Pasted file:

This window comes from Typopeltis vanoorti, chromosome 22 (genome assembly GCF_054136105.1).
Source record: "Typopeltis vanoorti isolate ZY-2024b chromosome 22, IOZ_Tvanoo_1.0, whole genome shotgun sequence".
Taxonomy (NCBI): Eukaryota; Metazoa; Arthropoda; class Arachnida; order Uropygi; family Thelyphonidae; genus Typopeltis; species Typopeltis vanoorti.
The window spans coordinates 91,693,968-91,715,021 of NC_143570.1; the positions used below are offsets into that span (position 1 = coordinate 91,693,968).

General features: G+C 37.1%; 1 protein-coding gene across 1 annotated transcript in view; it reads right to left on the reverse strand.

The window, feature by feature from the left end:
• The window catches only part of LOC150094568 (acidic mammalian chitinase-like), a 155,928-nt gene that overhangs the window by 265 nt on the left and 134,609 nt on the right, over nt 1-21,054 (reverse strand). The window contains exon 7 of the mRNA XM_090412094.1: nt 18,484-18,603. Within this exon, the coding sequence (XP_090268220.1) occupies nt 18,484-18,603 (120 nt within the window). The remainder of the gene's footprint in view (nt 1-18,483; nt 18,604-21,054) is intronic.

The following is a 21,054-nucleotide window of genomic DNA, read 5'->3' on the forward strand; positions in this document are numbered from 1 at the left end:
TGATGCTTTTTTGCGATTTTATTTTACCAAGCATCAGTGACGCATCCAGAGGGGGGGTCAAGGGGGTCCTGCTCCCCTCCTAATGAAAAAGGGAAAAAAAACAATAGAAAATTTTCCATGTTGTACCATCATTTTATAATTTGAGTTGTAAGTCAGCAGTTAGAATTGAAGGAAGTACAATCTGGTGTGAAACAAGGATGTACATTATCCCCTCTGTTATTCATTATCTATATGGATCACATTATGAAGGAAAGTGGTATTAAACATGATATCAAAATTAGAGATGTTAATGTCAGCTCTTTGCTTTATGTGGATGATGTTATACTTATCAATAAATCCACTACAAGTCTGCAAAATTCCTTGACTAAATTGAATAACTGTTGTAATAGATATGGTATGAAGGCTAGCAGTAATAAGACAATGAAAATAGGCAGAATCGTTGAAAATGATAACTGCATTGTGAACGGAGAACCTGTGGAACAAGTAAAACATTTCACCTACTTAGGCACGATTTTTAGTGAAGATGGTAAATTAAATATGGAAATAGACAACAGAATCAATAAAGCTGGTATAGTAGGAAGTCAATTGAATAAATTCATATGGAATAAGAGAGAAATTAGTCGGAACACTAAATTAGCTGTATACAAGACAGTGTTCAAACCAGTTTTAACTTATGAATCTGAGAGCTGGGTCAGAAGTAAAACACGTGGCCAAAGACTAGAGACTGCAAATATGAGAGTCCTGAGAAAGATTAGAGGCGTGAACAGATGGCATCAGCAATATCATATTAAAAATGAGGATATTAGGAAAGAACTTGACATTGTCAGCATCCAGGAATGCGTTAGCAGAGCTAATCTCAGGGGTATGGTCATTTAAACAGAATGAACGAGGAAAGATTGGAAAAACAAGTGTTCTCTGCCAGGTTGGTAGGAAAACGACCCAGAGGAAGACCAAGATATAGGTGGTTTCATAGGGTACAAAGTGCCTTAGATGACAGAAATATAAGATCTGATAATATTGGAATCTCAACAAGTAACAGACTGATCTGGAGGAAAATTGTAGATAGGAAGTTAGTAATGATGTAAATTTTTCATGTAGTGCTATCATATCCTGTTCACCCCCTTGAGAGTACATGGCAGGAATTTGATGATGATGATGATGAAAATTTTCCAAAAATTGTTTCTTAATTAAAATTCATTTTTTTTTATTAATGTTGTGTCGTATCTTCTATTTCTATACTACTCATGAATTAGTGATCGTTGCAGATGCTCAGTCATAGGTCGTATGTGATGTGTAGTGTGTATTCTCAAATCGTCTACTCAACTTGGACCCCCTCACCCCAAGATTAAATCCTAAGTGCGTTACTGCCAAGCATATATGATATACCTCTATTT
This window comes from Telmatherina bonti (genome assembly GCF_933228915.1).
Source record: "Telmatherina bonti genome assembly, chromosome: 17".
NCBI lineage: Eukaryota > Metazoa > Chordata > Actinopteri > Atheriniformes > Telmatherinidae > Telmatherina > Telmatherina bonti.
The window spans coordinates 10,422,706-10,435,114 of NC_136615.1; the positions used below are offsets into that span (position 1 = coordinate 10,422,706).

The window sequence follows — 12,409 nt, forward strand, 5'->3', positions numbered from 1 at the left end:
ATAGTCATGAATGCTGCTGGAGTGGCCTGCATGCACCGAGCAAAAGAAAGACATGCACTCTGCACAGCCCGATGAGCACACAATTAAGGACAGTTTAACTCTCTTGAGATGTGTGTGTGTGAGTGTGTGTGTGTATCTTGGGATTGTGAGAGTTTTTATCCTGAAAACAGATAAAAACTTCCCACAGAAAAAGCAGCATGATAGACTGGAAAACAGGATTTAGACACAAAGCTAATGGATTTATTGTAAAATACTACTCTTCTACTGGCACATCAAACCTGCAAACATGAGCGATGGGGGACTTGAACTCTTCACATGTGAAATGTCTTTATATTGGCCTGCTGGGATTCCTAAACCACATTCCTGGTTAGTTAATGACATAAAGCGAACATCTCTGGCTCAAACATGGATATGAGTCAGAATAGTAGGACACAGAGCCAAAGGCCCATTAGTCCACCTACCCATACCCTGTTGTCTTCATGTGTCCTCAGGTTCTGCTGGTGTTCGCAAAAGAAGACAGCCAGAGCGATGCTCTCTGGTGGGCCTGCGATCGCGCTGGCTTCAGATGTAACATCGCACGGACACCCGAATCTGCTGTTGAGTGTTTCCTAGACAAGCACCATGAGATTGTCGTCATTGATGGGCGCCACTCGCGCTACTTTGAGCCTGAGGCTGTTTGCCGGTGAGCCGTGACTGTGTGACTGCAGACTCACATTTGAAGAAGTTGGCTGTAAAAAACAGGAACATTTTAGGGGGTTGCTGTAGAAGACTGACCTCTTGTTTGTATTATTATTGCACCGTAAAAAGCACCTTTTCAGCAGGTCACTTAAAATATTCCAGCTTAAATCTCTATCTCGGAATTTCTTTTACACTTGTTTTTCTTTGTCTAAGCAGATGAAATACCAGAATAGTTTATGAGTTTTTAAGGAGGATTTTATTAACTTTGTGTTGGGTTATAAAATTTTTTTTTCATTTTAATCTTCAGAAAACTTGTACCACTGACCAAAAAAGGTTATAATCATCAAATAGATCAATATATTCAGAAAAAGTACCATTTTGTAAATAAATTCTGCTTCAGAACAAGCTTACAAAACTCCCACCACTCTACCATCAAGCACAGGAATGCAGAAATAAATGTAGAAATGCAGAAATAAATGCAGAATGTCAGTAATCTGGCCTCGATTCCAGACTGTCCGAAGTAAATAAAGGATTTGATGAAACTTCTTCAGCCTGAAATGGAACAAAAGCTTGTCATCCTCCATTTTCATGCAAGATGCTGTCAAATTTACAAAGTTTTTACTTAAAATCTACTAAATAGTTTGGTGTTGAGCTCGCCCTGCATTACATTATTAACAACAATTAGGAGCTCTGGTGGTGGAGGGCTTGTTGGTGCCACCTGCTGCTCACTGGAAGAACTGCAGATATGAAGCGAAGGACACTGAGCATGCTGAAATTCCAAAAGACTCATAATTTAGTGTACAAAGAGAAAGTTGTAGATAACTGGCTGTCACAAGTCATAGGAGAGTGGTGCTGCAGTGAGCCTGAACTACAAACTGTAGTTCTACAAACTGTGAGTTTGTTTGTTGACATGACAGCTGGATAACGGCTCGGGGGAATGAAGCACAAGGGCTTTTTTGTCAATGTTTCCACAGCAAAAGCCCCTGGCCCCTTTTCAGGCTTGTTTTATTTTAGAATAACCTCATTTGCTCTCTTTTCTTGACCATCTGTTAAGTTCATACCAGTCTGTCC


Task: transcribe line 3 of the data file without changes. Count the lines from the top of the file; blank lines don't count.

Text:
Taxonomy (NCBI): Eukaryota; Metazoa; Arthropoda; class Arachnida; order Uropygi; family Thelyphonidae; genus Typopeltis; species Typopeltis vanoorti.